A discussion of establishing a college in Haines Tuesday centered on two different models: one that would offer courses here through colleges or universities to students from the Lower 48 and another aimed at providing continuing education to residents or recent high school graduates.

Alaska Mountain Guides owner Sean Gaffney said he was working with the American Bald Eagle Foundation to offer ornithology classes through a program akin to his successful International Wilderness Leadership School program.

The ILWS model provides college-level courses in outdoors skills through universities and serves 700 students per year. Colleges collect tuition, handle administration and award credits, and Gaffney’s firm provides instruction and receives course fees.

But Gaffney said the programs can take years to develop and must complement what a college already is offering. “You add on to a program and make it easier for them to add to their (offerings),” Gaffney said. “You have to get (universities) to partner, but it’s increasingly difficult to do that. The challenge is building a relationship with universities to get to the point where they want to offer these programs.”

Gaffney discouraged the idea of building infrastructure and said it was unlikely the University of Alaska would look for a site here. “I can’t imagine University of Alaska looking at another campus at this time. I think they’re heading in the opposite direction as fast as possible.”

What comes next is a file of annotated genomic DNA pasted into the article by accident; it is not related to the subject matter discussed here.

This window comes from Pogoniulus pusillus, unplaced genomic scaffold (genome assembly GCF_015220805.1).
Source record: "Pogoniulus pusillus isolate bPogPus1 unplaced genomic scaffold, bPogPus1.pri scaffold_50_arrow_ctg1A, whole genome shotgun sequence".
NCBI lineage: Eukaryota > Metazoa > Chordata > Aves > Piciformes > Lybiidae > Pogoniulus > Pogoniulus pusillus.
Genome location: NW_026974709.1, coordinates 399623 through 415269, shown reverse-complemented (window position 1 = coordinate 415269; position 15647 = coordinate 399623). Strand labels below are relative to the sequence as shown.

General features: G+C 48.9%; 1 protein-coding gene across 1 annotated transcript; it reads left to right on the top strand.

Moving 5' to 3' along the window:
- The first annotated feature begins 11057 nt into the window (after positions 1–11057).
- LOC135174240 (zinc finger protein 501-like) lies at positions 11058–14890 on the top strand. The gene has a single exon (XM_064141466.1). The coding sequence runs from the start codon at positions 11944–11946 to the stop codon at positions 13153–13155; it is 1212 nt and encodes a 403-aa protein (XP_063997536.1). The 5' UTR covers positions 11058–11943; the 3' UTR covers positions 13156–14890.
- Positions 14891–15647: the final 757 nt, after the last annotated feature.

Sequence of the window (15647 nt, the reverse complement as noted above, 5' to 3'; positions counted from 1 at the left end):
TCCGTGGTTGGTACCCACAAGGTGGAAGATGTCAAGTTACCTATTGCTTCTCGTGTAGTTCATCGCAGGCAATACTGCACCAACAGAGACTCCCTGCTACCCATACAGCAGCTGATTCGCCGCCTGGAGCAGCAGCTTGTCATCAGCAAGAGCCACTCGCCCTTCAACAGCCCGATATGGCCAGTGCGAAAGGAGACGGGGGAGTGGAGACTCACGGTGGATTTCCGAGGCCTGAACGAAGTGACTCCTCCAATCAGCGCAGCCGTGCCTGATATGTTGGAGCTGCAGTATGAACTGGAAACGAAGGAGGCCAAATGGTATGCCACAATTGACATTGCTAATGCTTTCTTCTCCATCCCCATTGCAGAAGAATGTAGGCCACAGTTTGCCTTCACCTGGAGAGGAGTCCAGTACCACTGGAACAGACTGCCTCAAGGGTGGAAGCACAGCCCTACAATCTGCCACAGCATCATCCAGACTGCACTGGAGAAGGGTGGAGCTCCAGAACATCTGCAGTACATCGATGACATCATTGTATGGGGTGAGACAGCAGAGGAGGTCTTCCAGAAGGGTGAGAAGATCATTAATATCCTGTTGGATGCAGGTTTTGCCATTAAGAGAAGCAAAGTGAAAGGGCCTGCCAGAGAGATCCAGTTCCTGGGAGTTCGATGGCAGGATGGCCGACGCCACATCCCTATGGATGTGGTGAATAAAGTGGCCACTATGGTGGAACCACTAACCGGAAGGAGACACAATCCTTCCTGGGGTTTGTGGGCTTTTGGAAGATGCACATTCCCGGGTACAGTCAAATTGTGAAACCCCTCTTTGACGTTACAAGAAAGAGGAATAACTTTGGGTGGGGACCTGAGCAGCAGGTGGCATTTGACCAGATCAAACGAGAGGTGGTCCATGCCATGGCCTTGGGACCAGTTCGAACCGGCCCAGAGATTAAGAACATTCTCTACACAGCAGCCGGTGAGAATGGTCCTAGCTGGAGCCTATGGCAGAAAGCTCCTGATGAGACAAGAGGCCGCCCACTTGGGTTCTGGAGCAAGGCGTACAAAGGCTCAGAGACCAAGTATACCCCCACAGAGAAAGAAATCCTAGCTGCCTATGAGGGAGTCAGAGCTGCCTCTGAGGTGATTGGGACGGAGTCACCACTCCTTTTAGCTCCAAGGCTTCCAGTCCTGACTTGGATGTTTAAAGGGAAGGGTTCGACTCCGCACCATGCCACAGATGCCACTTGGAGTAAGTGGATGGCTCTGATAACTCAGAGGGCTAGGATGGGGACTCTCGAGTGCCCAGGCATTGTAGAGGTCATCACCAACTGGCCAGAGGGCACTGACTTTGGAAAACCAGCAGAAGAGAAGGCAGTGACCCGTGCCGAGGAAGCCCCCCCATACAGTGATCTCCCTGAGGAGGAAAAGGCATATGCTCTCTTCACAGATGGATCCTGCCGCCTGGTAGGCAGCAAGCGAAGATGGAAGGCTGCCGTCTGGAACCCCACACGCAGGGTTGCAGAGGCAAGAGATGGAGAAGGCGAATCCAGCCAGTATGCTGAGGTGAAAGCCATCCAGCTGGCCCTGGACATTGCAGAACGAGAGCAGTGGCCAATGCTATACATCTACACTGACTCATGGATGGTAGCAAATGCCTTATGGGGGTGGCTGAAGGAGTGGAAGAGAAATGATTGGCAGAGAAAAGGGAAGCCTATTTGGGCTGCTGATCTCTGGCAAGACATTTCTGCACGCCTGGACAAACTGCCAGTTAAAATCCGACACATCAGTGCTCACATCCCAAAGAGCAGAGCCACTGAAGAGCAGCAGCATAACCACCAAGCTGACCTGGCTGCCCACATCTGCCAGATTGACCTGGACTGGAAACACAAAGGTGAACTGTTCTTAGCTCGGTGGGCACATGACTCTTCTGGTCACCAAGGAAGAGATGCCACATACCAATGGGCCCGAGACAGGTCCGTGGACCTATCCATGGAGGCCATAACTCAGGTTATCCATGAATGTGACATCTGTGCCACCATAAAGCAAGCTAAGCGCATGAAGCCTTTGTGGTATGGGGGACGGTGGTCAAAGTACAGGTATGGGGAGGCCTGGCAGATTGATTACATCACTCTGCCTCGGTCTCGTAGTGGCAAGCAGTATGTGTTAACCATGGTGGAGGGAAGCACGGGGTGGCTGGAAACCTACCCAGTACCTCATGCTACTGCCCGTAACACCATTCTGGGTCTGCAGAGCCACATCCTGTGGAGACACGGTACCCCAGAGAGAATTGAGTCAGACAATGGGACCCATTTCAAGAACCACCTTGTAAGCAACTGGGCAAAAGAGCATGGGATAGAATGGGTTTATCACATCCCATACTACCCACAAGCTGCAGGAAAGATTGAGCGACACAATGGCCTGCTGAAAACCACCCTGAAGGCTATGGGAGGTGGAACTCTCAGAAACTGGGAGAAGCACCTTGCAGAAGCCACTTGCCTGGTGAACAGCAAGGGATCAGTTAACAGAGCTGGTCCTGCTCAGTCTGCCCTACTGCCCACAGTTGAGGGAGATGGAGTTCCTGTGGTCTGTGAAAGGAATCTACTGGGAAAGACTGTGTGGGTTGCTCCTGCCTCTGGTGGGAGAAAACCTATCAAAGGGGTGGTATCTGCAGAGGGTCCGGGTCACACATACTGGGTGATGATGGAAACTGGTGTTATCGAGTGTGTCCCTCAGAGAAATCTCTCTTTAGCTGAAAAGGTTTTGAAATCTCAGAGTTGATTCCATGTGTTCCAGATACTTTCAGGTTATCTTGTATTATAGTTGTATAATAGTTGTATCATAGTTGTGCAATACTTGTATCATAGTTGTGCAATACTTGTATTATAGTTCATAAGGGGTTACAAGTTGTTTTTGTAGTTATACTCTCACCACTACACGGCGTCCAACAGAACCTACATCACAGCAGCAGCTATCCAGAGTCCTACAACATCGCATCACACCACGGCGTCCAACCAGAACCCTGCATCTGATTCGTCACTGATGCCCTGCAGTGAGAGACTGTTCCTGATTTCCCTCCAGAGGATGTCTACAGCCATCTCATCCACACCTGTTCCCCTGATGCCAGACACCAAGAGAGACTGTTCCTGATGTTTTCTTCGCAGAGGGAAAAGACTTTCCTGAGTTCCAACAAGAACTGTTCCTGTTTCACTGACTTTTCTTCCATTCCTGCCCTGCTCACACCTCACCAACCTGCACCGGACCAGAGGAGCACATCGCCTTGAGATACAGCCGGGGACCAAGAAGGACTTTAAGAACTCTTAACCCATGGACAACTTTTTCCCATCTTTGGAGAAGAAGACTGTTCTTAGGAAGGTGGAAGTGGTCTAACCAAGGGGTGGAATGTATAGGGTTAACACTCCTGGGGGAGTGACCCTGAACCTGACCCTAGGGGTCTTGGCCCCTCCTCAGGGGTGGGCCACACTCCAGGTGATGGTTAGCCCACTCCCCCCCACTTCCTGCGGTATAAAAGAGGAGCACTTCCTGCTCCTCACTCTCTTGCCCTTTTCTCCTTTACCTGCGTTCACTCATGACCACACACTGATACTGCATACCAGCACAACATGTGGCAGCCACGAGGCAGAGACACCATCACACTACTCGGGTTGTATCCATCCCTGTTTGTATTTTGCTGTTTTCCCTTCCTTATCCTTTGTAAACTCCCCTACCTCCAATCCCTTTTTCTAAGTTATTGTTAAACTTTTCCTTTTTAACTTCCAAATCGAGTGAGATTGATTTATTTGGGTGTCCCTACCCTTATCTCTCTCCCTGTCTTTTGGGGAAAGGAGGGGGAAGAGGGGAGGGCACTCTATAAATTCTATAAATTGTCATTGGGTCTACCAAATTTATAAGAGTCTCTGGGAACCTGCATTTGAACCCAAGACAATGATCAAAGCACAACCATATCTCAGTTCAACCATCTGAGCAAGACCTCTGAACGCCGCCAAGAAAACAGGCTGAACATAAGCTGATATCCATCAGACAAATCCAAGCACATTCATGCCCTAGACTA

Gaffney said a successful program would need to have a sound business plan. “It’s not that there’s big bucks out there. If a plan isn’t fiscally sound, it doesn’t have a chance.”

Teacher Patty Brown and Tonya Clark spoke in favor of a model that might extend from the school district’s Community Education program, possibly benefitting recent high school graduates who haven’t chosen a career. “It wouldn’t necessarily involve a big investment, but tie together smaller programs,” Brown said.

Resident Greg Podsiki, who helped put together the group, said he envisioned “field” programs here, possibly involving raptors, arts or renewable energy. He suggested looking for gaps in the University of Alaska program that courses here might fill.

Eagle foundation founder Dave Olerud, one of about 14 residents who turned out for the meeting, said his dream decades ago for a Haines-based bald eagle institute through the University of Alaska-Southeast died for lack of funding.

The foundation’s goal now is to string together enough raptor-based infrastructure to attract classes using Gaffney’s model, at least to start. “With small increments of investment, we could develop an ornithology program here that would be second-to-none,” Olerud said. But he said “to create anything now is a nightmare” with recent cuts to state and federal programs.

Olerud noted that the foundation’s summer internship program is largely paid through a trust fund. With more money in the fund and additional housing, he could bring more interns, he said.

Podsiki, however, said he envisioned classes would work best during winter months when housing is more available and the local economy could use a boost.

Gaffney said a successful program should key on offerings unique to the area that couldn’t be duplicated elsewhere. He expressed optimism programs could be launched, but said getting college professors to bring classes here would be a hard sell. “It’s not a phone call.”

Other discussion participants said college professors wouldn’t be necessary to launch a program that might be led by residents with expertise in certain areas. Teacher Brown suggested a partnership with the Road Scholar program, an education and travel program for older adults.